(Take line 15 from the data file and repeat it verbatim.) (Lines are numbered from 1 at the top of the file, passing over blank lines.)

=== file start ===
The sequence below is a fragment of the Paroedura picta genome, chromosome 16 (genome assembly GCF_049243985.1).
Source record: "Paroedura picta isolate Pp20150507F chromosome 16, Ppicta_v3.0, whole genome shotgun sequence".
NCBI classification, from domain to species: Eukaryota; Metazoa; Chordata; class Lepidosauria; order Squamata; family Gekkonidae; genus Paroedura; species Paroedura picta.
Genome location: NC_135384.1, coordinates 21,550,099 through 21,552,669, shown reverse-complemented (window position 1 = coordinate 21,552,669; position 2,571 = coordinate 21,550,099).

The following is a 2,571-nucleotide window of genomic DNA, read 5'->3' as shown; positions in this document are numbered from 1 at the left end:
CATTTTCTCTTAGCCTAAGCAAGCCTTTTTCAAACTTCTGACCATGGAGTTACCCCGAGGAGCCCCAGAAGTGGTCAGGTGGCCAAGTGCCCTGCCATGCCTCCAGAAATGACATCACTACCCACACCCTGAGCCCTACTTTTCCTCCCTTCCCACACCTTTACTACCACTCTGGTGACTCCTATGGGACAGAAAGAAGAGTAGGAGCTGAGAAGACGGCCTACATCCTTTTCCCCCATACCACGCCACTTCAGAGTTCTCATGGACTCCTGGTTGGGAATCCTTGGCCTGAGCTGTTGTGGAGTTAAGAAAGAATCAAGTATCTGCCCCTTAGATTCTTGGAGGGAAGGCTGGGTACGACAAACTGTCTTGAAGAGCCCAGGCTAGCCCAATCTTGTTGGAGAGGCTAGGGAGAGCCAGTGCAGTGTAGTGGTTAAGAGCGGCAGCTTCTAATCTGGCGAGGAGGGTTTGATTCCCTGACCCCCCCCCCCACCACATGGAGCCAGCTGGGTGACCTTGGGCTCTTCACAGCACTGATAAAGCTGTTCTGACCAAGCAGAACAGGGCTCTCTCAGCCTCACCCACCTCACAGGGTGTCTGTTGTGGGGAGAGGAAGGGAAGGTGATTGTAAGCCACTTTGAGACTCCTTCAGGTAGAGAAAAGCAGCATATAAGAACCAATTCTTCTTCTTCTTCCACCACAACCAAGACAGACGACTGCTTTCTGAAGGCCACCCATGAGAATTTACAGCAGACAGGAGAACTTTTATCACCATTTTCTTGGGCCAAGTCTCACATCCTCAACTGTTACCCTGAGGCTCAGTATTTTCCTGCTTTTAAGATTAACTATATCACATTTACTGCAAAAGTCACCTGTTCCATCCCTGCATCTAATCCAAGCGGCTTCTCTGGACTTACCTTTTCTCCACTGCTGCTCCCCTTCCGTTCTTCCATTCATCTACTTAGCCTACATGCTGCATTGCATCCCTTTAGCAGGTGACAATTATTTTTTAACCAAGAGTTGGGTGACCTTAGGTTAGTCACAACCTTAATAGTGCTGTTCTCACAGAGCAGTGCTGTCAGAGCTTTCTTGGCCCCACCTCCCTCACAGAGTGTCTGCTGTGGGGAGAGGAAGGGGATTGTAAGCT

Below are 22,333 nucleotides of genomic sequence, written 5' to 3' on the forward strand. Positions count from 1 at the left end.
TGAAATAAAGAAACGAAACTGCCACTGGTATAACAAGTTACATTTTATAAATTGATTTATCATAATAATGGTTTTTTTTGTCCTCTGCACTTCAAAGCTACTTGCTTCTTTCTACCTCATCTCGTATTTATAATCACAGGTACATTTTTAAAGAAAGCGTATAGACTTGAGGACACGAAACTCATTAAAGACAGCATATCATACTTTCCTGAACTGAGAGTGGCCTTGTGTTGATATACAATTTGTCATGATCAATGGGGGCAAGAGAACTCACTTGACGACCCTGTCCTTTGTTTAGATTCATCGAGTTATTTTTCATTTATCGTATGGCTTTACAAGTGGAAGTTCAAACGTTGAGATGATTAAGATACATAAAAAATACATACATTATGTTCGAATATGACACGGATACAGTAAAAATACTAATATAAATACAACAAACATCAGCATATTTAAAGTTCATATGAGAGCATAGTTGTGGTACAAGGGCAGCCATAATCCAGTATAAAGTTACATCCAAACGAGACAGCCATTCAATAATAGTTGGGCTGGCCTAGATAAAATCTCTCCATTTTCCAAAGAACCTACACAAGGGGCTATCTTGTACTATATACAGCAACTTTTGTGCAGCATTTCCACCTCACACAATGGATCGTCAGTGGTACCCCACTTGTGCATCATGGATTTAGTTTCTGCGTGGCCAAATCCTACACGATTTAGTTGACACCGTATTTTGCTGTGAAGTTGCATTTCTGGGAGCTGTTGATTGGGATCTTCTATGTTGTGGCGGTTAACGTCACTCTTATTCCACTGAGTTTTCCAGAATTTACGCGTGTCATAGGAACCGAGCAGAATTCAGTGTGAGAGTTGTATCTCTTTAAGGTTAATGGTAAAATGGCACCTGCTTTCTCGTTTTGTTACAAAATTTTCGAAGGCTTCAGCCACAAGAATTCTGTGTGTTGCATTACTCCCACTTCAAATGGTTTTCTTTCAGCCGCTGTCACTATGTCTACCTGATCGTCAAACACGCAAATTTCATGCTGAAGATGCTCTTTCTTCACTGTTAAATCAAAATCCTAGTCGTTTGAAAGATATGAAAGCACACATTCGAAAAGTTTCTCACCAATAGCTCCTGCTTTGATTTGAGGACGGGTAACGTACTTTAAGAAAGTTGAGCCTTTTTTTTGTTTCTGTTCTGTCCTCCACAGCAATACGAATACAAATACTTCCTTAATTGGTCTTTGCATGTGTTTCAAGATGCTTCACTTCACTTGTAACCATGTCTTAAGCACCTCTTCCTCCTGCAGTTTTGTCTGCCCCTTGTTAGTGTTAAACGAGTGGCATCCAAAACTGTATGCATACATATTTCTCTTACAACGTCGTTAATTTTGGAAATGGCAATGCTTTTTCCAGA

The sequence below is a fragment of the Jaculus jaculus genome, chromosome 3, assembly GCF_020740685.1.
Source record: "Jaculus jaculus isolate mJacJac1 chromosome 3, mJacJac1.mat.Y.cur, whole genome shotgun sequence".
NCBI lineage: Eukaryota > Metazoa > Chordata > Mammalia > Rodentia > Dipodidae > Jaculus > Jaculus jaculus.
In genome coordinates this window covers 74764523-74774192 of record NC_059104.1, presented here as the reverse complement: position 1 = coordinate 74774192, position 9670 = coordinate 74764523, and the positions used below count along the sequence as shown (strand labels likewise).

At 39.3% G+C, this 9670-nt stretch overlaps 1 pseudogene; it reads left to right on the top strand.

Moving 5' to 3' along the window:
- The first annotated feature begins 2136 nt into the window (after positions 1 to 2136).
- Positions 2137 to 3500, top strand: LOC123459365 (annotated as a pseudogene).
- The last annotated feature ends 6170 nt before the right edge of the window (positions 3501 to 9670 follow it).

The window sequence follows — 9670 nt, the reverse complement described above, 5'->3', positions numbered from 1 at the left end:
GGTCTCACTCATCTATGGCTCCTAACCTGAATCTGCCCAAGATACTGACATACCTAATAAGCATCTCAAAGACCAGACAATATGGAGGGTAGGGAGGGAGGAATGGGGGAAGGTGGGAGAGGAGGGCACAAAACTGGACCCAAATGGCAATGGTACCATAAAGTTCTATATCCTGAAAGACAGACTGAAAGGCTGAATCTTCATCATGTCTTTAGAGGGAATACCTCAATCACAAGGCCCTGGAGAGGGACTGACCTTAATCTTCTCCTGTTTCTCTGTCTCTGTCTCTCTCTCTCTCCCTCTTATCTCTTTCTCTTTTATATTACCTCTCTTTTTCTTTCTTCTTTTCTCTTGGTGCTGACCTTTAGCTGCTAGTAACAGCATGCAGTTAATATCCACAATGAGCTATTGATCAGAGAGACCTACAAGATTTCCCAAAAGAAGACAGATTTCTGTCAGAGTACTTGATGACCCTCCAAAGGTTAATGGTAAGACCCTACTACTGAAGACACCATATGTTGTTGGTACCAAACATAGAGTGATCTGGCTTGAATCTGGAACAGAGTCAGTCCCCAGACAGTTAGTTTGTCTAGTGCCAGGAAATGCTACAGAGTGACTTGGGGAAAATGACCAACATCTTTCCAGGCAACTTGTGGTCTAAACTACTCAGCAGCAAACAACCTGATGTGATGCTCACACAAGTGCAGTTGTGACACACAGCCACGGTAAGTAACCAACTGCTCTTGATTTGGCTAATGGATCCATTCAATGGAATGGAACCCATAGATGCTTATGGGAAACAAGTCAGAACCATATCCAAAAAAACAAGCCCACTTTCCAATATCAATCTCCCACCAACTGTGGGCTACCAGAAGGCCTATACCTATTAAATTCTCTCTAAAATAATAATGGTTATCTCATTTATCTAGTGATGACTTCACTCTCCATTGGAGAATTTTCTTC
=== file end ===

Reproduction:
- The first annotated feature begins 2136 nt into the window (after positions 1 to 2136).